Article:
Thursday, November 14, 2013

The Wall

One of the bonuses of having Chris around for all of my DIY projects (besides the fact that he is super handy) is how supportive he is about my design decisions.

We've already determined a while ago that we have very different tastes.  He likes having dead things hanging on his walls; I have a giant painting of a flower on mine. He wants a bathroom completely made out of marble; I think bright yellow paint is a totally acceptable alternative. He has a mancave; I'm planning out a craft room. See? We're a bit different.

Despite our differences, he has encouraged me to do things to my preference.  On multiple occasions, he has reassured me I can do whatever I want, since it's my house.

So this week I did.

And Tuesday night was the first time I believe I've made him question my sanity when it comes to making design decisions (he has questioned my overall sanity before, but that's another story).

"You painted your wall black? Okay sweetie..."

Is chalkboard black to be more specific.

Hear me out.  I've had my sights set on a chalkboard at TJ Maxx for a while now, but it was $50. Even though it was super cute, I couldn't bring myself to buy it. So I decided to explore the magical land of Pinterest for inspiration.

Bad idea.

I completely fell in love with the painted wall concept.  So I went for it.

The can of paint was $9.98 for the quart, and I forgot what paint supplies I still had left, so I picked up some (unneeded) extras.

It only took two coats to cover the wall, and I still have about a third of the quart leftover.

Thanks to Pinterest, I also used some tips to make sure the wall was prepped correctly.

I used a piece of white sidewalk chalk to "season" the wall. (Again, we're all going to be nice and ignore the clutter in the picture.) This is supposed to help prevent difficulty erasing things in the future.

As you can tell, there is still some texture to the wall, so it's not as smooth as a real slate chalkboard.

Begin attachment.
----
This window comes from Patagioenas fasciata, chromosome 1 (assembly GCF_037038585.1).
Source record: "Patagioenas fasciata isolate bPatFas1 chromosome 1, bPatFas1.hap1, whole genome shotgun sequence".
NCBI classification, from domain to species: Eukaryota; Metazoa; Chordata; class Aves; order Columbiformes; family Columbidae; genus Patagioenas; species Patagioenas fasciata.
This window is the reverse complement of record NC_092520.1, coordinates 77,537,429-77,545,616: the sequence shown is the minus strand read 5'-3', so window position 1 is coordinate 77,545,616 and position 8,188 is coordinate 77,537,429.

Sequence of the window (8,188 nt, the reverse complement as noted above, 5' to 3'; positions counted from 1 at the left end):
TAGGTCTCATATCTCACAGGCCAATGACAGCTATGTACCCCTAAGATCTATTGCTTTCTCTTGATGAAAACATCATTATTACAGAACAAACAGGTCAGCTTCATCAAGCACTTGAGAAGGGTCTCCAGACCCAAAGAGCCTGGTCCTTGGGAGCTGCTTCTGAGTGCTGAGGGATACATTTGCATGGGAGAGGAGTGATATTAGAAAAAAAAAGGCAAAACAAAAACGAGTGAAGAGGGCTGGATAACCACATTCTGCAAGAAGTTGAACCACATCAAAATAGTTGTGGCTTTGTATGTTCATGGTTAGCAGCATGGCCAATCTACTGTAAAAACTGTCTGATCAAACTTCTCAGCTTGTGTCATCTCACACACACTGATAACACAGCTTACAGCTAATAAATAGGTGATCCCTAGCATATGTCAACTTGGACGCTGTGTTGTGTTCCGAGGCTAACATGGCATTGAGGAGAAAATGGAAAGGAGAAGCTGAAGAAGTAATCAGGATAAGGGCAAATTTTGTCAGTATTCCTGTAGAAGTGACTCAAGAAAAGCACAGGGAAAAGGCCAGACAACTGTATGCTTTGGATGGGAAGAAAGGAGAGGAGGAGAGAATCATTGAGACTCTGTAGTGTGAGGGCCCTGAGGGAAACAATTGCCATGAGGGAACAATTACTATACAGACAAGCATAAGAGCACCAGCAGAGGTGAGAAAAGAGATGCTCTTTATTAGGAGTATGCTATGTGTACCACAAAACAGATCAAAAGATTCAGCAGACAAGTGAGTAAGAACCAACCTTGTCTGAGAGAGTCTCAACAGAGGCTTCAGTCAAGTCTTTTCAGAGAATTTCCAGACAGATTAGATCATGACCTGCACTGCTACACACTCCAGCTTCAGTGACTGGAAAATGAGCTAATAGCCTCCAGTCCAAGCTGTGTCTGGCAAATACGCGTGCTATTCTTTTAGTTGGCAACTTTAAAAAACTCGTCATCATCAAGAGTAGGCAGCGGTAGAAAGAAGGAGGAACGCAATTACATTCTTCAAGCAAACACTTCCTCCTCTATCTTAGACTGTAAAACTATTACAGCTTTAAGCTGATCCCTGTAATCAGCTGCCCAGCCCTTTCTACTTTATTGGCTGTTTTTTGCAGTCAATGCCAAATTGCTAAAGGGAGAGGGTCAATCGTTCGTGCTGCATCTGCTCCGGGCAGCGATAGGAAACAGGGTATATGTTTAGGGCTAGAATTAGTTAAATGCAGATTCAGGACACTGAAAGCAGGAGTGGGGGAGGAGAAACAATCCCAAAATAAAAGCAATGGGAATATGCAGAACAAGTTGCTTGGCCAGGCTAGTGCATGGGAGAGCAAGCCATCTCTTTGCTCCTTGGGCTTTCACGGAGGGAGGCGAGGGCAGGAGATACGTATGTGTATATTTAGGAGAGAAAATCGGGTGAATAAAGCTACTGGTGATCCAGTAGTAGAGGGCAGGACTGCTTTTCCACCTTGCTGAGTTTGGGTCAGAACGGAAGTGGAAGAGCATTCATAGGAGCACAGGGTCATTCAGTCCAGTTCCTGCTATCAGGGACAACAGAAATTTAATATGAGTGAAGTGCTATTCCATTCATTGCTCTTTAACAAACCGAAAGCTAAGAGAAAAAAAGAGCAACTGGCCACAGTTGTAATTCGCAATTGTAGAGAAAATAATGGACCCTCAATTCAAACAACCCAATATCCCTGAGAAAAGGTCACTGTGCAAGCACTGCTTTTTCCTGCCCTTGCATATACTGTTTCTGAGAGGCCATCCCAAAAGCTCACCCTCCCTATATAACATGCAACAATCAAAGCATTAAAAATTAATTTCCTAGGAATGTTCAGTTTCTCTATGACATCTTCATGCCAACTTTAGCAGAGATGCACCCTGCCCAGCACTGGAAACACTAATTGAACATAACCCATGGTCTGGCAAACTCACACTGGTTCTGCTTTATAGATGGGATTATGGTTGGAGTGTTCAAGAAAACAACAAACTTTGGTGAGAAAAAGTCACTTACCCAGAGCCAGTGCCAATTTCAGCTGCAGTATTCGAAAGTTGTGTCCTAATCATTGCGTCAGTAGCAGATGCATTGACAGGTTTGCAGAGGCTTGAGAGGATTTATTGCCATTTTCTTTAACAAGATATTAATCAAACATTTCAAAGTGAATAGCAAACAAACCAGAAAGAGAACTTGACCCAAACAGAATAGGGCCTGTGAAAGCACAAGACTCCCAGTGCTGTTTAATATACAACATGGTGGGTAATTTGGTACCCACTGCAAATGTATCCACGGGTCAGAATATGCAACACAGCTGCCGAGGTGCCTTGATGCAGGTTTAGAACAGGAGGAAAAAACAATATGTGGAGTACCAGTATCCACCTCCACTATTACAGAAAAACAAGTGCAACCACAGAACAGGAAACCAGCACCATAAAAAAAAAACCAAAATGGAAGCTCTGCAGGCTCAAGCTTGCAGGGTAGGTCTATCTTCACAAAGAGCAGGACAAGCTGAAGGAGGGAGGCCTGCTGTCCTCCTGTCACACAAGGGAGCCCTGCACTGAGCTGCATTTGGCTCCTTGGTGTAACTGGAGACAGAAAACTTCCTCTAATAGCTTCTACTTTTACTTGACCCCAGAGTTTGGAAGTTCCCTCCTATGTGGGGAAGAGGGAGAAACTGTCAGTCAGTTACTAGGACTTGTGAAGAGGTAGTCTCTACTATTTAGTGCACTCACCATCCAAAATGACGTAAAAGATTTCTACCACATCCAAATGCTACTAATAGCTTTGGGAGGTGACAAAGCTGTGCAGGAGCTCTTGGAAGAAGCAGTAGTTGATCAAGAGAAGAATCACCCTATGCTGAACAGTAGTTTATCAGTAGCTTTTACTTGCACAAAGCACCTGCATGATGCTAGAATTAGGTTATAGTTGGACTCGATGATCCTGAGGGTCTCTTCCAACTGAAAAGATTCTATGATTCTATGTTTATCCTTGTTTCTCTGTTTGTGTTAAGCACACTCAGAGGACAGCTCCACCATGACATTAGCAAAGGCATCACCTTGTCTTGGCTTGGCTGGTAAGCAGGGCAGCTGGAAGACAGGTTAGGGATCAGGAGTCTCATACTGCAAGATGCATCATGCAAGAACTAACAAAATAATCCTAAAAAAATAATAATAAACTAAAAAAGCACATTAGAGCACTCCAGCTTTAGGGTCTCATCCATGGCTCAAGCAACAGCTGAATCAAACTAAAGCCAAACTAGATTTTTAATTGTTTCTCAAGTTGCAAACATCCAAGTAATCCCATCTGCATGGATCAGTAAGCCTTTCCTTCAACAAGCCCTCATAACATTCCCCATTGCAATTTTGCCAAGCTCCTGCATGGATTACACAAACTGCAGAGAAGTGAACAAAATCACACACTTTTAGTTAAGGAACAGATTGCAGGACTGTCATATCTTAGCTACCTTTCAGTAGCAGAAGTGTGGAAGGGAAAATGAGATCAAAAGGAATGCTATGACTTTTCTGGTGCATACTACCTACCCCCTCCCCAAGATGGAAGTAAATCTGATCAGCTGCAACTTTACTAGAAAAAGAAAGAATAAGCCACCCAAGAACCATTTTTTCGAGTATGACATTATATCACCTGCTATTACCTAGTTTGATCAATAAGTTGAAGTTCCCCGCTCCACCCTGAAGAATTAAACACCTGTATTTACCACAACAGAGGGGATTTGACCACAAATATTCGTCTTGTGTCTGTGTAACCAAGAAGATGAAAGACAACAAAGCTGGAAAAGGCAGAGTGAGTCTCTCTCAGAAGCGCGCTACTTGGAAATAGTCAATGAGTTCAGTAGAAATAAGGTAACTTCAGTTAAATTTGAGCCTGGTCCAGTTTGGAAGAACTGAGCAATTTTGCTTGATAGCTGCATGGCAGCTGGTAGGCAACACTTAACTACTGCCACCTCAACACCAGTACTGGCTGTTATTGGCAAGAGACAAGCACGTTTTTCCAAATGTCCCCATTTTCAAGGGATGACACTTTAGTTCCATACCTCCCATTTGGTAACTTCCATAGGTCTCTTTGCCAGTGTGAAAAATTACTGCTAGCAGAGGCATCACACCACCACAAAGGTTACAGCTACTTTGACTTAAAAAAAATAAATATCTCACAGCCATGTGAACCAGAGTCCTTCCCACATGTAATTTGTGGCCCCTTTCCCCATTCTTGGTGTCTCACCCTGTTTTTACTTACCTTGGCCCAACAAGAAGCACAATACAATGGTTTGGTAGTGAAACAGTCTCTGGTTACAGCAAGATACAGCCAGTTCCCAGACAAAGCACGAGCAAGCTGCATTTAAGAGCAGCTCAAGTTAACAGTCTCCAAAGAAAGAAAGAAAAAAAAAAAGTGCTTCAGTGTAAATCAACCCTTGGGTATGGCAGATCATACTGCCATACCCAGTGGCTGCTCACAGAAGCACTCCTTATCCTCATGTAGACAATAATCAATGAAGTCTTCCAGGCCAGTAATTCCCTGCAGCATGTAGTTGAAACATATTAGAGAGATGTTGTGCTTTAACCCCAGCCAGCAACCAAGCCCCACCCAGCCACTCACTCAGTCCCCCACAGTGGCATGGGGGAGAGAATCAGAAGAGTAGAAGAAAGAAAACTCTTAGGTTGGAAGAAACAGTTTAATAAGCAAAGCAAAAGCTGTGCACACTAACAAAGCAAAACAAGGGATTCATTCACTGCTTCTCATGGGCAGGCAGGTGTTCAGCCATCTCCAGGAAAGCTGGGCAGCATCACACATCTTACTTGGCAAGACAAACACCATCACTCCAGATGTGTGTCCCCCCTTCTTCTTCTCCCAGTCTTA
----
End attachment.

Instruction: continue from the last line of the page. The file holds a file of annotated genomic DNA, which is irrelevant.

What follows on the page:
After I rubbed the wall down,  I used a magic eraser (another tip via Pinterest) to wipe it off. I did it first with the eraser dry, then went back over with it wet.  I thought I did a pretty good job,  but it still looked streaky after it dried.

I'm too impatient to deal with those types of things,  so I just moved on to the next step.

I really wanted to just jump right in, so I did minimal planning on where things were going to go. I made a post-it note of the autumn phrases I wanted to include, and had a few ideas of the typography styles I wanted to use.

I drew out the general location and spacing of where I wanted everything to be with the intention of going back and "prettifying" each phrase later. This game plan made me feel less awful when I realized I initially spelled PUPKIN. Oops!  At least I'm going back to fix everything!

The final step was the most time consuming part. I went through and diligently made sure every word looked perfect.

Even with water, erasing mistakes was a lot harder than I thought it would be. Some spots stayed streaky, but I decided to not worry too much about them.  They weren't as noticeable from far away.

Unfortunately,  I did have to whip out the vacuum when I was all done, because the project produced quite a bit of chalk residue on my carpet.

Totally worth it. I LOOOOOVE the finished product and I can't wait to switch it up for the next season!

And in case you were wondering, despite his initial reaction, Chris actually was very supportive of the project. He went out and bought me a new outlet and cover for the wall the very next day.

He thought the white stood out too much and suggested switching it to black. He wanted something that would blend in a lot better, and I couldn't be happier about the updated look. :)


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